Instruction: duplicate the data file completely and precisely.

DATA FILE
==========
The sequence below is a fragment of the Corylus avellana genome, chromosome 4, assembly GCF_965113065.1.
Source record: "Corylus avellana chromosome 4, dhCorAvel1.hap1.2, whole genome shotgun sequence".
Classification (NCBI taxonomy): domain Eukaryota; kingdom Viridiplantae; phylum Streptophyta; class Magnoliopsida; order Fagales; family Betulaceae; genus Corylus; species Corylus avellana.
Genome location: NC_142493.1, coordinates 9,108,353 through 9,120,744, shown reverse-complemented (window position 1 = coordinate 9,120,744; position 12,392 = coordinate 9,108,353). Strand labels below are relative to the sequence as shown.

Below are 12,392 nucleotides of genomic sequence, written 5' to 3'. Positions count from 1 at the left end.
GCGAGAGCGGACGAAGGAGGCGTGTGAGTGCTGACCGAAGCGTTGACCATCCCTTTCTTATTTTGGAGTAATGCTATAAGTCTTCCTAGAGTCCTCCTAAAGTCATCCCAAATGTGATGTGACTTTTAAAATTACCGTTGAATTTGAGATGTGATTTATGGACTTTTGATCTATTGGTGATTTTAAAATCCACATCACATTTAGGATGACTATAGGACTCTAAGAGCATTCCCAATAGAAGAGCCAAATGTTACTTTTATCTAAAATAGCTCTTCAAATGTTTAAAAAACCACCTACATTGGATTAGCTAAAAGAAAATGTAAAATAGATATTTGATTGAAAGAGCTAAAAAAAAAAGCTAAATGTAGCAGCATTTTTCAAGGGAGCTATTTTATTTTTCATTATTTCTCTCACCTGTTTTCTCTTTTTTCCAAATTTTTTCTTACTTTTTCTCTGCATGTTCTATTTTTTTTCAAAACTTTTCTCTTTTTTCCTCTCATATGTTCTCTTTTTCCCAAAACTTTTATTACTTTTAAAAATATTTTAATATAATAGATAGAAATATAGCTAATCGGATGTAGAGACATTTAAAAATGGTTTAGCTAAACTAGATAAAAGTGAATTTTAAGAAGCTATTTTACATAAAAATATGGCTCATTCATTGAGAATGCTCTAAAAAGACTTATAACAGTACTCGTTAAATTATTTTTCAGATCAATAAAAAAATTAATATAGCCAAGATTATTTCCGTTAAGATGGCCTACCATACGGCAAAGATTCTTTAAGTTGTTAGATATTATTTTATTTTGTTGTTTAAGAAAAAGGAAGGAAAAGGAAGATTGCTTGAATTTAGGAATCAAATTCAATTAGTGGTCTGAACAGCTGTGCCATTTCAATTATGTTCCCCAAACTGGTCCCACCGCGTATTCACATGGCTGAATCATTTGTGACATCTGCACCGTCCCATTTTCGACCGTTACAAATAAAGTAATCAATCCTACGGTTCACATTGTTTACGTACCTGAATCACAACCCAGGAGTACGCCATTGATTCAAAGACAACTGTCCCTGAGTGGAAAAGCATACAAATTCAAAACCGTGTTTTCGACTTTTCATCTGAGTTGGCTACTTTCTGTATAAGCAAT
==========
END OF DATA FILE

The sequence below is a fragment of the Corylus avellana genome, chromosome 4, assembly GCF_965113065.1.
Source record: "Corylus avellana chromosome 4, dhCorAvel1.hap1.2, whole genome shotgun sequence".
Classification (NCBI taxonomy): domain Eukaryota; kingdom Viridiplantae; phylum Streptophyta; class Magnoliopsida; order Fagales; family Betulaceae; genus Corylus; species Corylus avellana.
Genome location: NC_142493.1, coordinates 9,108,353 through 9,120,744, shown reverse-complemented (window position 1 = coordinate 9,120,744; position 12,392 = coordinate 9,108,353). Strand labels below are relative to the sequence as shown.

Below are 12,392 nucleotides of genomic sequence, written 5' to 3'. Positions count from 1 at the left end.
GCGAGAGCGGACGAAGGAGGCGTGTGAGTGCTGACCGAAGCGTTGACCATCCCTTTCTTATTTTGGAGTAATGCTATAAGTCTTCCTAGAGTCCTCCTAAAGTCATCCCAAATGTGATGTGACTTTTAAAATTACCGTTGAATTTGAGATGTGATTTATGGACTTTTGATCTATTGGTGATTTTAAAATCCACATCACATTTAGGATGACTATAGGACTCTAAGAGCATTCCCAATAGAAGAGCCAAATGTTACTTTTATCTAAAATAGCTCTTCAAATGTTTAAAAAACCACCTACATTGGATTAGCTAAAAGAAAATGTAAAATAGATATTTGATTGAAAGAGCTAAAAAAAAAAGCTAAATGTAGCAGCATTTTTCAAGGGAGCTATTTTATTTTTCATTATTTCTCTCACCTGTTTTCTCTTTTTTCCAAATTTTTTCTTACTTTTTCTCTGCATGTTCTATTTTTTTTCAAAACTTTTCTCTTTTTTCCTCTCATATGTTCTCTTTTTCCCAAAACTTTTATTACTTTTAAAAATATTTTAATATAATAGATAGAAATATAGCTAATCGGATGTAGAGACATTTAAAAATGGTTTAGCTAAACTAGATAAAAGTGAATTTTAAGAAGCTATTTTACATAAAAATATGGCTCATTCATTGAGAATGCTCTAAAAAGACTTATAACAGTACTCGTTAAATTATTTTTCAGATCAATAAAAAAATTAATATAGCCAAGATTATTTCCGTTAAGATGGCCTACCATACGGCAAAGATTCTTTAAGTTGTTAGATATTATTTTATTTTGTTGTTTAAGAAAAAGGAAGGAAAAGGAAGATTGCTTGAATTTAGGAATCAAATTCAATTAGTGGTCTGAACAGCTGTGCCATTTCAATTATGTTCCCCAAACTGGTCCCACCGCGTATTCACATGGCTGAATCATTTGTGACATCTGCACCGTCCCATTTTCGACCGTTACAAATAAAGTAATCAATCCTACGGTTCACATTGTTTACGTACCTGAATCACAACCCAGGAGTACGCCATTGATTCAAAGACAACTGTCCCTGAGTGGAAAAGCATACAAATTCAAAACCGTGTTTTCGACTTTTCATCTGAGTTGGCTACTTTCTGTATAAGCAAT